Malta’s failure to make it to the finals of the Eurovision Song Contest is sparking a debate on whether the local contest should be replaced by a system where PBS picks the singer and the song.
The direct pick system appears to have worked for the Junior Eurovision Song Contest, which Malta has won twice.
Data issued by the European Broadcasting Union late on Saturday showed that Christabelle’s song Taboo placed dead last in the public vote in Thursday’s semi-final but placed fifth in the vote by an international jury of experts. The combined total of votes placed it 13th, but only the first 10 songs from Thursday’s show qualified for the final.
The call for an alternative selection system started before the final results were announced.
Deo Grech, who hosts a musical entertainment show and regularly attends Eurovision contests, including the latest one, pointed out in a Facebook post that since the semi-finals were introduced, Malta qualified for the finals six times, but failed to make it seven times.
The last time Malta qualified for the final with a song that won the Malta Eurovision Song Contest was in 2014 with Firelight, Mr Grech observed.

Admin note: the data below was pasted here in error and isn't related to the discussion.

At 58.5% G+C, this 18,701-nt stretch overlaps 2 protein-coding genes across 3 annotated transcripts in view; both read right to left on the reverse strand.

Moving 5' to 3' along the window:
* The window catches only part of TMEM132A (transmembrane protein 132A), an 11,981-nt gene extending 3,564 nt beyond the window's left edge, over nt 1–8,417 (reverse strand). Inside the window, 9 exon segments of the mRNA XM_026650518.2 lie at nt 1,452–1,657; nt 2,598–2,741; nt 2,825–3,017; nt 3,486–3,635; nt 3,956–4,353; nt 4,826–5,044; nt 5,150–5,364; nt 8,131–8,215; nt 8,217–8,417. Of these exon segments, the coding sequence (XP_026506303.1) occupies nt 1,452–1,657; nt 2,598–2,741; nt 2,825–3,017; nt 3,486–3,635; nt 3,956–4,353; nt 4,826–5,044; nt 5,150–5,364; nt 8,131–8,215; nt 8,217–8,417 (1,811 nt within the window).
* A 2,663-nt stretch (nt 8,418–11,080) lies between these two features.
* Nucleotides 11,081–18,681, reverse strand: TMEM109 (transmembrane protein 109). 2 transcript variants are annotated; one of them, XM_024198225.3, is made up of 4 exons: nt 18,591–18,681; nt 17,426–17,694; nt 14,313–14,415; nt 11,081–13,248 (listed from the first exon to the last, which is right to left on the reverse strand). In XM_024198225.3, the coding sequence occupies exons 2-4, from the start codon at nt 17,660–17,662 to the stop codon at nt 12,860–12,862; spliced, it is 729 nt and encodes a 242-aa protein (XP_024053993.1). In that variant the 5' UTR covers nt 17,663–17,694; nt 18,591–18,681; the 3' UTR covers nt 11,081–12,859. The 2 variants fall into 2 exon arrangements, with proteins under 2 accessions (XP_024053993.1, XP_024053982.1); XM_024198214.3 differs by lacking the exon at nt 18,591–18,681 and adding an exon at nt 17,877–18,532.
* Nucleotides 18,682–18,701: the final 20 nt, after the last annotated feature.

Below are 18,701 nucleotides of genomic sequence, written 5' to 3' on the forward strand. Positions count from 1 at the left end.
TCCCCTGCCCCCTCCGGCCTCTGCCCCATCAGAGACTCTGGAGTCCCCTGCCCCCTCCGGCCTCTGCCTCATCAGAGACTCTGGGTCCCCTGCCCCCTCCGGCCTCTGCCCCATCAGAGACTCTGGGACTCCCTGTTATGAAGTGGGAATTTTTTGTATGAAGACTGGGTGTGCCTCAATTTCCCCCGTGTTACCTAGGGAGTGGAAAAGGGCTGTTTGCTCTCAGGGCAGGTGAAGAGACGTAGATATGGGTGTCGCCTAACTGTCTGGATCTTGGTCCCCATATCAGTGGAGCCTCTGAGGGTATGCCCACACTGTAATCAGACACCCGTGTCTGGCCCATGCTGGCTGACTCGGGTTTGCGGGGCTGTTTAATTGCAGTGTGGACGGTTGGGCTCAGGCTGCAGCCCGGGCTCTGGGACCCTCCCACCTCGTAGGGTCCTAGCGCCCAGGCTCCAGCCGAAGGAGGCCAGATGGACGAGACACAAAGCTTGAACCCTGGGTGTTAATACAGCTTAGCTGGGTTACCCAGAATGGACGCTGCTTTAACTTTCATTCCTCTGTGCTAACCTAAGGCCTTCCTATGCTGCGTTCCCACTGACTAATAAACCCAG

“The last time we came within the top three (in the final) was with Chiara in 2005 – 13 years ago.”
He noted that Malta’s entries Warrior and Taboo won the jury and people’s vote in the MESC, Vertigo had all of Malta behind it and broke all televoting records. But all failed to make it to the finals in the Eurovision show.
Ira Losco’s Walk On Water was the last Maltese song to make it to the finals (in 2016). Yet Walk on Water did not win the Malta festival. Ira actually won with Chameleon.
Singers Gaia and Destiny both won the Junior Eurovision Song Contest and their two songs were also not chosen from the Malta festival but picked directly by PBS.
Mr Grech’s comments are deemed significant because he presents a prime-time TVM musical entertainment programme – Celebrity Night – and it is PBS which presents the Malta Eurovision Song Contest and handles the Eurovision representation. PBS also selected the songs for the Junior Eurovision.
Mr Grech himself opined in another post that were it up to him, he would have picked Maltese band The Travellers (pictured below) to prepare three songs – cheerful songs in Maltese – with which to represent Malta in the Eurovision Song Contest. The people could then pick one.
Kurt Calleja, a former Malta Eurovision winner, was among those who disagreed with Mr Grech. He said that everyone should be given a chance, in a festival, and he was sure The Travellers would do well there as well.
Cyrus Engerer, who is not involved in the music scene but represents the prime minister in the European Union, agreed with Mr Grech’s view. He said there should be an internal selection after proper assessment of music trends and of the competition in the Eurovision Song Contest, where it was not always the best song which won. What was needed was the best ‘package’ which could be different from year to year.[source: Times of Malta]